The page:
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Chris Canal A Scottish .NET Developer
I've been developing with Test Driven Development for awhile now (more in the form of Behavioural Driven Development) both in and outside of work. I've recently started a new job where TDD isn't used and I've been showing the other developers how I use it.

If you have ever read a TDD book, you'll know every argument against TDD they have given to me:
  • Adds too much time
  • Not beneficial for the client
  • Makes things complicated
  • It's to be used by people, not machines
  • Bad experience

Adds too much time
For me, this smells of a lack of understanding of the TDD process. Granted, I have noticed a slight increase in development time when I shifted to TDD. However, the time added was no where near the time I saved when it come to debugging at the end. In fact, I spend very little time debugging at the end of a project, and when I say little, I'm talking about very little. I don't feel careless or reckless by doing so, the confidence I gain from implementing a comprehensive test suite is unrivaled and I know my code will work exactly as it should.

For me, the natural evolutionary nature of developing with TDD leads me into integration development very early, meaning I also save more time when it comes to implementing the code in a real world situation. Using mocks means I can still keep the tests atomic and isolated. I've recently started using SQL Server CE when I want to test database interaction, so tests can now run without any database setup. And in a Continuous Integration environment this saves so much time it's unbelievable, no one in work will believe me

The real time saver though is maintenance. This comes in two forms: lower defect count and being able to locate problems quickly and easily, and being able to work on them in complete isolation.

Not beneficial for the client
I've found it easier to hit very tight deadlines with TDD, and can give far better estimates. And with a lower chance of defects being means less maintenance work from the client and more real paying work. It also gives you the ability to quickly and easily add or change things. I'm talking about crazy quick and easy, especially when using a tool a refactoring tool like Resharper.

These will all lead to clear benefits for the client and the business. You will be able to give better estimates and because TDD will save time and effort, you can deliver a product ahead of time and under budget. The ability to quickly made large changes means you can deliver them to the client quicker and cheaper.

Makes things complicated
Like everything else, there is a learning curve to TDD and when shown the resulting code, my colleagues of insisted it was complicated. I find this argument a little hard to get my head around. I've found my code far easier to understand and work with. I've also found it adhering more to common OO practices. I've found it far easier to see where a pattern could apply, and been able to quickly refactor code to use them. In doing so, I've gained a far better knowledge of patterns and their application.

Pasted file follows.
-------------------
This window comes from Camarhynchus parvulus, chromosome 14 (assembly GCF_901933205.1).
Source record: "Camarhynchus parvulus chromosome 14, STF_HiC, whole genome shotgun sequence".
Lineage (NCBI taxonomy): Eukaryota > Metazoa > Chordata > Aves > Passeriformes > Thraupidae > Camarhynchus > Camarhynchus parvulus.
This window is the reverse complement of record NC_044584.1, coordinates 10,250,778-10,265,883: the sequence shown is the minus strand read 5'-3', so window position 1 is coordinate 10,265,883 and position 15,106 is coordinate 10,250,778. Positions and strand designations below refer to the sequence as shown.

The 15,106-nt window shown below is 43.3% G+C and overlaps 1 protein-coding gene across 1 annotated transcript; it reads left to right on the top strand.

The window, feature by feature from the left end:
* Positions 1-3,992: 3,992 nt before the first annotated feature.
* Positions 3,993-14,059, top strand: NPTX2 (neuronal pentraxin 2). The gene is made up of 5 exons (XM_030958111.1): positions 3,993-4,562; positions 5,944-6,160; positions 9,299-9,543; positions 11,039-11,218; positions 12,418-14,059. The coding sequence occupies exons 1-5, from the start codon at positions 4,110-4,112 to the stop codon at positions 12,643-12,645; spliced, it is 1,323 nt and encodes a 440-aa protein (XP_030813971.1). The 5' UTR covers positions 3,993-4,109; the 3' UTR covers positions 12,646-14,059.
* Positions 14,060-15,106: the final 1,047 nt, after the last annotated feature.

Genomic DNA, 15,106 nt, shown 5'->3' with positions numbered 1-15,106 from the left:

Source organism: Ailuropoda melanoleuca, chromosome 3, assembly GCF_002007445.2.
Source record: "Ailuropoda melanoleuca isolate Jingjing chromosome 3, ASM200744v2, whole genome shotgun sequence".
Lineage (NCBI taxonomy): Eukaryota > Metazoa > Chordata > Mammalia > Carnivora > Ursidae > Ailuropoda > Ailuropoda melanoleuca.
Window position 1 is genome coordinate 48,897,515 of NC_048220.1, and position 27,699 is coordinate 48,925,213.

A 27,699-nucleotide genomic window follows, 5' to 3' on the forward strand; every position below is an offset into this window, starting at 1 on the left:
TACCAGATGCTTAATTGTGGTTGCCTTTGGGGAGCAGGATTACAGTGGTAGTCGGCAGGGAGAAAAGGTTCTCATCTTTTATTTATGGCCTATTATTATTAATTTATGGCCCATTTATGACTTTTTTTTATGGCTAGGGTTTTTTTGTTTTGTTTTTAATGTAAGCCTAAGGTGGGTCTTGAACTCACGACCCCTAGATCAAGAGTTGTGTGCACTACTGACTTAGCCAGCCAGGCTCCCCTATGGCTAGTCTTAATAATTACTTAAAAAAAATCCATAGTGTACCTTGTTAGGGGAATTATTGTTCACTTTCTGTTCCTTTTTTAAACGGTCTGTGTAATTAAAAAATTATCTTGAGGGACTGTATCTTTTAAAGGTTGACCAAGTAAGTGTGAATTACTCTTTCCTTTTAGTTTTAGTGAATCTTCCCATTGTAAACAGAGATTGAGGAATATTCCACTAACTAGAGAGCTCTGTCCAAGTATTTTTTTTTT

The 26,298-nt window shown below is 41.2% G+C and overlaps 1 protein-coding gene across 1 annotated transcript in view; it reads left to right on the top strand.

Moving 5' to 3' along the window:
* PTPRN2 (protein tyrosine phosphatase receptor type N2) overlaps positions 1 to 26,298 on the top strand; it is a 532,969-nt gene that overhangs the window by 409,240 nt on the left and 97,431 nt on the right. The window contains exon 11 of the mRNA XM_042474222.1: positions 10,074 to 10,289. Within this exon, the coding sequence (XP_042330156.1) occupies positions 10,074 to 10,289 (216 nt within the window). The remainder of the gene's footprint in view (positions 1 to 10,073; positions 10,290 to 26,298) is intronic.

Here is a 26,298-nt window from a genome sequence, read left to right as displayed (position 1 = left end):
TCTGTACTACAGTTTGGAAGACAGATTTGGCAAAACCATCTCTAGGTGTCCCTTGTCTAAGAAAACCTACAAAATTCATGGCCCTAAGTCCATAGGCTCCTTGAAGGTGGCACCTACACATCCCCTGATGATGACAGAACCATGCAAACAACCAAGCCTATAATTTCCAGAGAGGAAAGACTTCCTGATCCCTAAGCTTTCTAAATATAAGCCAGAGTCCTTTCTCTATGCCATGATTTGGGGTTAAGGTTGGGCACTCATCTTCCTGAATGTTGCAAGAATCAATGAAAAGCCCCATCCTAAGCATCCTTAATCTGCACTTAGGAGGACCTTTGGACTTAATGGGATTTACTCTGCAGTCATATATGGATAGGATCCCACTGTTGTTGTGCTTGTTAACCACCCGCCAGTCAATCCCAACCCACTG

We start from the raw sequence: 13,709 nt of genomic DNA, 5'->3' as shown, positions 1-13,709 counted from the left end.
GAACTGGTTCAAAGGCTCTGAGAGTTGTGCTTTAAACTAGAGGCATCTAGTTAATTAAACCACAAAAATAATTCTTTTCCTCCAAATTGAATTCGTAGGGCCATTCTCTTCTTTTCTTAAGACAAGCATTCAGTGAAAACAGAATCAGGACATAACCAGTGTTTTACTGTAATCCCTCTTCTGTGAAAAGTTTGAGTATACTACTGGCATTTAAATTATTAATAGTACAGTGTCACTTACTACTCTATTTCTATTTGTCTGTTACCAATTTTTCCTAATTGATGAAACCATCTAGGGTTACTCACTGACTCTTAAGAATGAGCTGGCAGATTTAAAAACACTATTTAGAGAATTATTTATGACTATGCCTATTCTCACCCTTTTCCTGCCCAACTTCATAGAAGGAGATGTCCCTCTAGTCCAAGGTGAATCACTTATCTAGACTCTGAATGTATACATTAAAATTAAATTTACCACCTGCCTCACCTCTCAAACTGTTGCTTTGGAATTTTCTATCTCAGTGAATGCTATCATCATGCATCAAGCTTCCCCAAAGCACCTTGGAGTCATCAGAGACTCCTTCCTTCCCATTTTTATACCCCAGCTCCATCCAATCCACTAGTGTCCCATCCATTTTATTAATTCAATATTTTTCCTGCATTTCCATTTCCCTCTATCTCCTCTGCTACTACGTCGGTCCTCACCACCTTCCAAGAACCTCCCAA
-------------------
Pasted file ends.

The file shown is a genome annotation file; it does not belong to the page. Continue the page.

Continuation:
Yes, I have some fairly complicated tests but that's because I'm aiming for as high as possible code coverage with the least amount of dependencies possible. I do use mocking frameworks, Inversion Of Control containers, but you can still create a comprehensive test suite without making things too complicated. Another argument for this was junior developers working on the code. This I can kind of see the point of, but some mentoring and knowledge share will quickly get the junior developer to a level where they can at least edit tests and add basic ones.

It also raises the question, if the junior developer can't understand the tests and their not willing to learn, should they really be working on the application?

It's to be used by people, not machines
I really laughed when I heard this one, it really highlighted a lack of understanding what Test Driven Development is. When I'm trying to explain what TDD is, I sometimes tell them to think of it as Test Driven Design. TDD has more to do with creating clean, well thought out code that testing. Yeah, I've got a lot of confidence in my tests when it comes to testing an application at the current cycle, but TDD is only one layer of testing. It will never replace proper QA testing, and its not aimed to do so.However, I still automated a lot of UI testing. Using WatiN, I write tests aiming to cover all the possibilities and while it's not a person, I've at least got a safety net to rely on whenever any strange UI bugs crop up.

Bad experience
One of the developers has had a fairly bad experience with TDD, but this too still seemed like a poor understanding of TDD, both from the developer and the developers that had implemented TDD. Like everything, what can lead to good practice, can lead to bad or misinformed practice.

But you shouldn't write something off because of one bad experience, it just takes some courage to keep going. Posted on Thursday, March 27, 2008 11:21 AM development , tdd , bdd | Back to top

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